Harbor Cruise Operator Gets Cease-and-Desist Order After Viral Photo

crowded provincetown ii ferry
Image courtesy Bay State Cruise Company

Published Jul 28, 2020 10:05 PM by The Maritime Executive

A Massachusetts ferry operator was ordered to halt a portion of its operations Monday after bystanders noticed large numbers of passengers packed on the top deck of one of its vessels, an apparent departure from local social distancing guidelines. It was the operator's fourth cruise since reopening. 

"This weekend's mass gathering on a boat in the harbor represents a serious threat to public health, which is why today the Boston Public Health Commission together with the state's Department of Labor Standards issued a cease-and-desist order to Bay State Cruise Company," said Boston mayor Marty Walsh in a statement. “We’ve made great sacrifices and worked hard over the last few months to stop the very real and very dangerous spread of COVID-19, and it’s vital every person and every business take this public health emergency seriously, and do their part to keep their families, neighbors and communities safe."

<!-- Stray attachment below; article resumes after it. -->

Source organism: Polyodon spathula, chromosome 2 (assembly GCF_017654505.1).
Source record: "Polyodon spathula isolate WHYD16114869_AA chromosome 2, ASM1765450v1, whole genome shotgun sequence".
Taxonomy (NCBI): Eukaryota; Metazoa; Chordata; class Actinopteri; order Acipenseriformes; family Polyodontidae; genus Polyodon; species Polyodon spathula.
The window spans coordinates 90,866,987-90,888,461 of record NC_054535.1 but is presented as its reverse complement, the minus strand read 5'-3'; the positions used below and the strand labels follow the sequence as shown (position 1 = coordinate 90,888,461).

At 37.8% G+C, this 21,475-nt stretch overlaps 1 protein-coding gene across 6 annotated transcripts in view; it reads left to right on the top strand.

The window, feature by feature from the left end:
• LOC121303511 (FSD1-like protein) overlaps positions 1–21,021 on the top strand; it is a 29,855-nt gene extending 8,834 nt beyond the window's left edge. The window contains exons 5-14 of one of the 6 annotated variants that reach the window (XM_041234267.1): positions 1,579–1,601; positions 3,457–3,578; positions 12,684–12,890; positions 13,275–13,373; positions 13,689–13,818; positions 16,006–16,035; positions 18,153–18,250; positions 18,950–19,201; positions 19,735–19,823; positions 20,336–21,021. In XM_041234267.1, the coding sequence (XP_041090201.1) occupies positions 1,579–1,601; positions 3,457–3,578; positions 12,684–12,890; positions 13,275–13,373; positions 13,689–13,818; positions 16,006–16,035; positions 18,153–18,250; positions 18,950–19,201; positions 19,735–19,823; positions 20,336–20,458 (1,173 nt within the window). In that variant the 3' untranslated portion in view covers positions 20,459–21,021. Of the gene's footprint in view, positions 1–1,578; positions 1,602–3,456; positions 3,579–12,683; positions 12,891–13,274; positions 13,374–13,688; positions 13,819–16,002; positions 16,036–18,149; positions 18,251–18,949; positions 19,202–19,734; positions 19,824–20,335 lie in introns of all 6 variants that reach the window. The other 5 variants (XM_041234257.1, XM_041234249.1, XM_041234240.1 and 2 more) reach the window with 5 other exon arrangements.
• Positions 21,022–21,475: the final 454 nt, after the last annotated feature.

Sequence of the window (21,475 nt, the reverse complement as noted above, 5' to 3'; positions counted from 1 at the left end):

The cease-and-desist order requires the company to halt loud music or group charters. Bay State's ferry service from Boston to Provincetown may continue as scheduled. 

In a statement, Bay State acknowledged the authenticity of a widely-circulated photo of the voyage. Though the railings were crowded on departure, the vessel was operating at just 33 percent of its normal capacity, according to the company.

Citing a lack of state-level social distancing regulations for outdoor venues and the supply of fresh air across the open decks, Bay State suggested that the cease-and-desist order was not the optimal course of action. The firm said that it will be working with the city's health department to determine what it might need to address.

"Clearly, this is a situation where the public’s view is far more important than whether or not we are conducting activities in accordance with regulations," Bay State Cruise owner and president Michael Glasfeld said in a statement. "Although we walk through the decks with signs that say 'social distance, please' during the cruise to deter grouping together of passengers, we had just gotten underway in that photo and our crew was still coiling lines. We can allocate more staff to this aspect of our cruise . . . We’ll get this right; we are committed to that effort, and understand how, in our current environment, this photo has created such a stir."